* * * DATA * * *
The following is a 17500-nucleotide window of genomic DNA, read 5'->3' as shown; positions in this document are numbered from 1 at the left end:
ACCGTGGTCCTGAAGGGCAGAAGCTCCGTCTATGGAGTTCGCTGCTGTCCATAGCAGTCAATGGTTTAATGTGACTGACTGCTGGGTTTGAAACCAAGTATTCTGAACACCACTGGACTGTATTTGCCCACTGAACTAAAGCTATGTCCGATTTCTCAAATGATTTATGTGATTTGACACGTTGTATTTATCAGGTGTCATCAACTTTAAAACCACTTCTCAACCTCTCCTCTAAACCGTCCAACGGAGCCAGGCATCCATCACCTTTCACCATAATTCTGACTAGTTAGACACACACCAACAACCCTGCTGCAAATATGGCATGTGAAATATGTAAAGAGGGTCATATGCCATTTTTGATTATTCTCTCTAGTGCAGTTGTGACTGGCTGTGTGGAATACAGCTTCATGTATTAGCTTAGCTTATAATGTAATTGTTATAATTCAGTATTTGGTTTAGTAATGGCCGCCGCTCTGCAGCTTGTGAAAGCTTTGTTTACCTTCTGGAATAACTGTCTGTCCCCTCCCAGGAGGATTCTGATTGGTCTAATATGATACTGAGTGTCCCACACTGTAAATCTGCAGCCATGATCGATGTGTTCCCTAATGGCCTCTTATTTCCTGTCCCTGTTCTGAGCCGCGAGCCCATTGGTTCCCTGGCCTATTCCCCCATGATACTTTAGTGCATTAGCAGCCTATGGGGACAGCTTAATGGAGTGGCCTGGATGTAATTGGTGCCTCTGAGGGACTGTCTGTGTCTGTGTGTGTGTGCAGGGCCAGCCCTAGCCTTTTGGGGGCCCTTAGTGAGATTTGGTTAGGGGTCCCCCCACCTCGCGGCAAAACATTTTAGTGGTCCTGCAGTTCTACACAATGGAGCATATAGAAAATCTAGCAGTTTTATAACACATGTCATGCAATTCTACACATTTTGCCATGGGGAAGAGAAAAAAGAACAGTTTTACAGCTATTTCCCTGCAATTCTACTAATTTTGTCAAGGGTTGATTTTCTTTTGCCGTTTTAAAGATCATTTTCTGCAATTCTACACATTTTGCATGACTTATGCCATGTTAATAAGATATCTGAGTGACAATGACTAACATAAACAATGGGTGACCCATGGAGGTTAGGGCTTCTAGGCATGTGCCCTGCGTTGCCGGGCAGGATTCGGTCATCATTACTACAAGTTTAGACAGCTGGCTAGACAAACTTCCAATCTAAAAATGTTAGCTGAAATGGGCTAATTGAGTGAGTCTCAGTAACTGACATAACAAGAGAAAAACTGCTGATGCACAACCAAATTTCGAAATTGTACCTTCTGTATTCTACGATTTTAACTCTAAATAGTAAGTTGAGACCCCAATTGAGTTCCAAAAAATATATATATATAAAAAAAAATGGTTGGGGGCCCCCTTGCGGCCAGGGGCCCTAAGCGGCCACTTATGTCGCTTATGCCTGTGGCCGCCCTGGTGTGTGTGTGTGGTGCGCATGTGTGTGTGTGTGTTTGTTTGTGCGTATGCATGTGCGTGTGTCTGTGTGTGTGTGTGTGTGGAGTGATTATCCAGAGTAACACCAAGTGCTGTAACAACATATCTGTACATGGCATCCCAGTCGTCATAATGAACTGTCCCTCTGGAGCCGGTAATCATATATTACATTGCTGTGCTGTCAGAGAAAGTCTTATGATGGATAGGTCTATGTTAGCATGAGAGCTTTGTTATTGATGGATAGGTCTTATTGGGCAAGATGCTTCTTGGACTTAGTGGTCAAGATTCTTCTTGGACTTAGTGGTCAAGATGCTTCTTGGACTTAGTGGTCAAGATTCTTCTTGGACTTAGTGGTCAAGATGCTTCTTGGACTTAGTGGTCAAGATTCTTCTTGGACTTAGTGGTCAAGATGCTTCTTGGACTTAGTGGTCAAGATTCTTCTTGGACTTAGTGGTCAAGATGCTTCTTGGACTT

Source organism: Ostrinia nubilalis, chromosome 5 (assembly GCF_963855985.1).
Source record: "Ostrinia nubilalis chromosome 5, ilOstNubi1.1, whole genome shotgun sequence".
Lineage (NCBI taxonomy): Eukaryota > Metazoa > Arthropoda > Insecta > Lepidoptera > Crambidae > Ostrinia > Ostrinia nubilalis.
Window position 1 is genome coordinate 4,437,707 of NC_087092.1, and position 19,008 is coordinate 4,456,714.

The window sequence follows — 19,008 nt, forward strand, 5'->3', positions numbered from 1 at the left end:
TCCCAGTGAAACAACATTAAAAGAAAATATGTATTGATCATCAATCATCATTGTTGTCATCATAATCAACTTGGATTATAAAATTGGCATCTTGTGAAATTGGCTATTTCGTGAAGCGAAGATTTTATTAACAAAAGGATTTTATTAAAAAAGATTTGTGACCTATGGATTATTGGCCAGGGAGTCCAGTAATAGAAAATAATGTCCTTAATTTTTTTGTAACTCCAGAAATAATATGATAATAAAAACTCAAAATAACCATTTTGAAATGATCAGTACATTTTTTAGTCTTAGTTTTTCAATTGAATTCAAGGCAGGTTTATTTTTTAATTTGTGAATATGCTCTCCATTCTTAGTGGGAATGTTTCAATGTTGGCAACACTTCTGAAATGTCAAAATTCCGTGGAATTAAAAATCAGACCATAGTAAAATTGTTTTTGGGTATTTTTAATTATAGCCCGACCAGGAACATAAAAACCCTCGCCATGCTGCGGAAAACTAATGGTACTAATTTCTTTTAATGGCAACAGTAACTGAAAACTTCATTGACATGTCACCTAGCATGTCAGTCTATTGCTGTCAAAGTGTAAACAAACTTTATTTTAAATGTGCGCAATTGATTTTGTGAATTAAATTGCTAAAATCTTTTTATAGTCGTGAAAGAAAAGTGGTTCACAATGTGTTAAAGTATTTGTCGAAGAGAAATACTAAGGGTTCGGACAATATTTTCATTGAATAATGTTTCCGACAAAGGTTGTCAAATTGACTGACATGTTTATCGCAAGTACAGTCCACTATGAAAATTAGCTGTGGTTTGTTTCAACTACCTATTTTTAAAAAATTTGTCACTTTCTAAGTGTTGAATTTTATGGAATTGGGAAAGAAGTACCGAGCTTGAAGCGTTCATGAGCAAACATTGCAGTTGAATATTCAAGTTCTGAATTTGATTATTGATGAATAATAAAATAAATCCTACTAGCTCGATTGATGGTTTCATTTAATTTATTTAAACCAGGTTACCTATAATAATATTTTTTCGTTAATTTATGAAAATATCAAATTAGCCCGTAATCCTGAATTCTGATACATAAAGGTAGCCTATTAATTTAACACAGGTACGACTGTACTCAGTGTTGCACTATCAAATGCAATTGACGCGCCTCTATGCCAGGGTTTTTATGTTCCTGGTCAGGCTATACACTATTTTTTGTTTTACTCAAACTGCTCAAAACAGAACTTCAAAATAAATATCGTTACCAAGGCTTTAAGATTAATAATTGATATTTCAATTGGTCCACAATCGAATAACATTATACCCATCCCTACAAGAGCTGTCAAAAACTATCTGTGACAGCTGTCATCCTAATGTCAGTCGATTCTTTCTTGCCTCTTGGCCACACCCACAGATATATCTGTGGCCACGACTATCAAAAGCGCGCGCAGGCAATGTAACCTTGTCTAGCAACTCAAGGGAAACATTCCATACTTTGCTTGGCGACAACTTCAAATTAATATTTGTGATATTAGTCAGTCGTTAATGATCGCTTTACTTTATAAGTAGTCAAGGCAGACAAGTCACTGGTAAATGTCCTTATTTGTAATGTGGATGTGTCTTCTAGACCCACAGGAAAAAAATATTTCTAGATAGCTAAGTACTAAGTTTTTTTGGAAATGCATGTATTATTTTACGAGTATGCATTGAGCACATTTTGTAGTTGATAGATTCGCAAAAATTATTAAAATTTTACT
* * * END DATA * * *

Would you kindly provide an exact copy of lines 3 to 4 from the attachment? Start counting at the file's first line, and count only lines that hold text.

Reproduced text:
Source organism: Ostrinia nubilalis, chromosome 5 (assembly GCF_963855985.1).
Source record: "Ostrinia nubilalis chromosome 5, ilOstNubi1.1, whole genome shotgun sequence".